2016 Bella Methode Ancestrale Brut Keremeos Vineyard ($40 cellar door)

Now THIS is interesting…  Disregard what I was saying earlier about cerebral winemaking.  This is an already-low-intervention winery stripping things back even further, all the way back to the days of the first unintentionally sparkling wines. This wine was made by pressing whole clusters of organic Keremeos Vineyard Chardonnay, with the resulting juice left to ferment wild in neutral barrels by whatever microorganisms happened to be in the neighbourhood.  At just the right time, the juice was bottled by hand and allowed to finish fermentation there, in all its natural splendor. The result is a lees-heavy, cloudy pour that smells of frosted apple Pop Tarts and sharp honey.  The acidity is fresh but far from ferocious.  The taste recalls a sweeter, creamier side of bakery shop key lime, granola bar, malted milk powder, and a less clearly defined warm weather Chardonnay fruit salad, all against a subtle backdrop of lemon-lime soda and saltines.  I want to compare this to a broad artist’s canvas, one that displays a few rather inspired embellishments but also considerable blank space.  Nature is not perfect, nor is it supposed to be.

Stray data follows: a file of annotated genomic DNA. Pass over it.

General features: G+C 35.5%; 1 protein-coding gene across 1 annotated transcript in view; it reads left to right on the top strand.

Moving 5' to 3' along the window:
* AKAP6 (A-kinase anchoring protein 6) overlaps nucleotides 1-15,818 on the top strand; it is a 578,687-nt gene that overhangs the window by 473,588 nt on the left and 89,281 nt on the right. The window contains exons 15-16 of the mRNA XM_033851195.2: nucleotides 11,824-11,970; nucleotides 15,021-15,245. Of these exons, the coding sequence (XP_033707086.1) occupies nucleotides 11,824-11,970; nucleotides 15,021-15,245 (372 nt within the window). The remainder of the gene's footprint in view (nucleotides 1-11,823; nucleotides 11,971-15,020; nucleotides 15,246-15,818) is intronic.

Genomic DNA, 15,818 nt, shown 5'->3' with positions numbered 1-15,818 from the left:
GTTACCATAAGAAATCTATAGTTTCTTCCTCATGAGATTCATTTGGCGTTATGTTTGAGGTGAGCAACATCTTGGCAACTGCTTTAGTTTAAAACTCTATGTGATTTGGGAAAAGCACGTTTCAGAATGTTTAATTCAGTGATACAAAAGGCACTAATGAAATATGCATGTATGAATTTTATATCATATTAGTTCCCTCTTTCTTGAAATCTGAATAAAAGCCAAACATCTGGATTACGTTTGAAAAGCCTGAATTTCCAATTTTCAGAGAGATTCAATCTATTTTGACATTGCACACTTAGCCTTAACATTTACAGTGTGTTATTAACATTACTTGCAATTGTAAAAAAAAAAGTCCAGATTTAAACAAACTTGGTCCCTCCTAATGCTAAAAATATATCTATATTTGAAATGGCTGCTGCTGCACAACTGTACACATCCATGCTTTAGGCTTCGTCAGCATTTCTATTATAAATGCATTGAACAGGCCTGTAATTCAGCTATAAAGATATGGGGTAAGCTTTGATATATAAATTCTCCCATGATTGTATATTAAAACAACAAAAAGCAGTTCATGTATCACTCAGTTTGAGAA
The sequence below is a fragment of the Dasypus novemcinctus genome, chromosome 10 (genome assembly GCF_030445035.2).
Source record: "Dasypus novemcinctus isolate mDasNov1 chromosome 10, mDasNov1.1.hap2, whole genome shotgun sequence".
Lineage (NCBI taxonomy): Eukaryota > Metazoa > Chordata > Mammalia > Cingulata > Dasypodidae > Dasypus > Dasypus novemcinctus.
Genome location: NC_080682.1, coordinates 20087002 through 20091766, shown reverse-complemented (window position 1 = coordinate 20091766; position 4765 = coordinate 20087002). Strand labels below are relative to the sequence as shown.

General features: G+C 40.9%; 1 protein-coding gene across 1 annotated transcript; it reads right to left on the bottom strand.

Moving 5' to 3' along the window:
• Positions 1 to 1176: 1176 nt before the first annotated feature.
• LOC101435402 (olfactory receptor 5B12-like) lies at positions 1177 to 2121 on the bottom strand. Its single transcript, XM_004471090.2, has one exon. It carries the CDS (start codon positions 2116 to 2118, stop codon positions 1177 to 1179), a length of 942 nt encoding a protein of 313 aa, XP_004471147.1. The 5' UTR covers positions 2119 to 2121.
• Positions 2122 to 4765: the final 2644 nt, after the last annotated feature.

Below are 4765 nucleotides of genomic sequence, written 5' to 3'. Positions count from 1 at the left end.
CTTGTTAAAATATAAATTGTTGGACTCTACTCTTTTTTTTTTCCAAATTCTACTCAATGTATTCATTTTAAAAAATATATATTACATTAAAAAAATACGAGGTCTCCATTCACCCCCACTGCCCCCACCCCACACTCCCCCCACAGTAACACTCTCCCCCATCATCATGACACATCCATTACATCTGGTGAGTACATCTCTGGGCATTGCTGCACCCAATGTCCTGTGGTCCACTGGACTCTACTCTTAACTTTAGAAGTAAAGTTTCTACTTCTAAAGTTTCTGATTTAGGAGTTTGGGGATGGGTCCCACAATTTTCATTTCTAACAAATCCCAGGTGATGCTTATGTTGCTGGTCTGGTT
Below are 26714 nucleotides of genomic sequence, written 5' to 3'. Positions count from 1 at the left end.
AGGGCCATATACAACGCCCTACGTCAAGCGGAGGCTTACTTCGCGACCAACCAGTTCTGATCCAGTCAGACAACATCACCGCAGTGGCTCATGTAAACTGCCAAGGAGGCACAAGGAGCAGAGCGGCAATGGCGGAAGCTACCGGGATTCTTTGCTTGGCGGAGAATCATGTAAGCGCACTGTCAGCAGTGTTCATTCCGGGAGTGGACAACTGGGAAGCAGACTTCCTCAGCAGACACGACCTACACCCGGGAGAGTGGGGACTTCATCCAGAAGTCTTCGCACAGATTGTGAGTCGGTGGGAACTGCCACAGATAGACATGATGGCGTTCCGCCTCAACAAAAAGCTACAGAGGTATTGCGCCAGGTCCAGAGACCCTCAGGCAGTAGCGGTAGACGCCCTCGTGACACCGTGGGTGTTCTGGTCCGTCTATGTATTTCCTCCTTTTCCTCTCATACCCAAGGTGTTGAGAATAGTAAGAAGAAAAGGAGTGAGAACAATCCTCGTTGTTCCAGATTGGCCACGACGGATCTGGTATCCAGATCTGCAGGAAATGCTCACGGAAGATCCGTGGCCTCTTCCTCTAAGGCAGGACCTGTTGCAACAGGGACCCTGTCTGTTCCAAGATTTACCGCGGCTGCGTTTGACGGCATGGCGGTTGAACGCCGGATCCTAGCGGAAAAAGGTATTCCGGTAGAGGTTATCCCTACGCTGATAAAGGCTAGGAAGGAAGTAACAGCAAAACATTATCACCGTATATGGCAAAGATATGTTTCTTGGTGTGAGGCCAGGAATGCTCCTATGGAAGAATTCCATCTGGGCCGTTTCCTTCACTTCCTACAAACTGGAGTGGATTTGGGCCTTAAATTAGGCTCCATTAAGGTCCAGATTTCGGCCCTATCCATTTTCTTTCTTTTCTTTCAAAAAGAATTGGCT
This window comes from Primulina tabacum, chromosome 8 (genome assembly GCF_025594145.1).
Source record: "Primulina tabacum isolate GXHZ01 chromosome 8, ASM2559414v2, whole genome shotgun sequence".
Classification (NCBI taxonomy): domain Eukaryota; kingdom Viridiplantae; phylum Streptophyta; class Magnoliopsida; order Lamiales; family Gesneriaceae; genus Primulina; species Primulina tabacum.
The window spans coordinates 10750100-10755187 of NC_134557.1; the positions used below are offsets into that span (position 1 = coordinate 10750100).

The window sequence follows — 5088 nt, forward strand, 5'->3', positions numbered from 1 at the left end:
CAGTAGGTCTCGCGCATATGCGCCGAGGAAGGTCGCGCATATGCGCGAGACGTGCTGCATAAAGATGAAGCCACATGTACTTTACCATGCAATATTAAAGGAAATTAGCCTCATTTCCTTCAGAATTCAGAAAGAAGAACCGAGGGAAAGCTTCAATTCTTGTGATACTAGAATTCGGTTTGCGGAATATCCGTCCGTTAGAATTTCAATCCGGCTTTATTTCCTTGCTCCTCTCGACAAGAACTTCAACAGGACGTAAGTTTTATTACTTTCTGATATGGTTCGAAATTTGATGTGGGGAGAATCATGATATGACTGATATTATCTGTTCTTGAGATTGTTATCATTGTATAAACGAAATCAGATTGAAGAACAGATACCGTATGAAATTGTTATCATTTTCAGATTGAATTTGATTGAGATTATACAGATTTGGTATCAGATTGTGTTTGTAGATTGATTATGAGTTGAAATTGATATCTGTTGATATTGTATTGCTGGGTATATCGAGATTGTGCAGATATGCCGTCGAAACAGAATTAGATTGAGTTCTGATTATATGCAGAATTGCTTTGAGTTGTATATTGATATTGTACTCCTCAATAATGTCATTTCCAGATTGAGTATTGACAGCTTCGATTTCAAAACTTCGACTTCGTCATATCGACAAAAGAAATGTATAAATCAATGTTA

Peter: 88- points     Raymond: 89+ points     Dan: 90- points


Cork Ratings: 4.0/10 (Decent use of real estate, but the logo could use a refresh. Why are there two different corks for these bottles of red?)

Fairview Cellars (by Dan Steeves)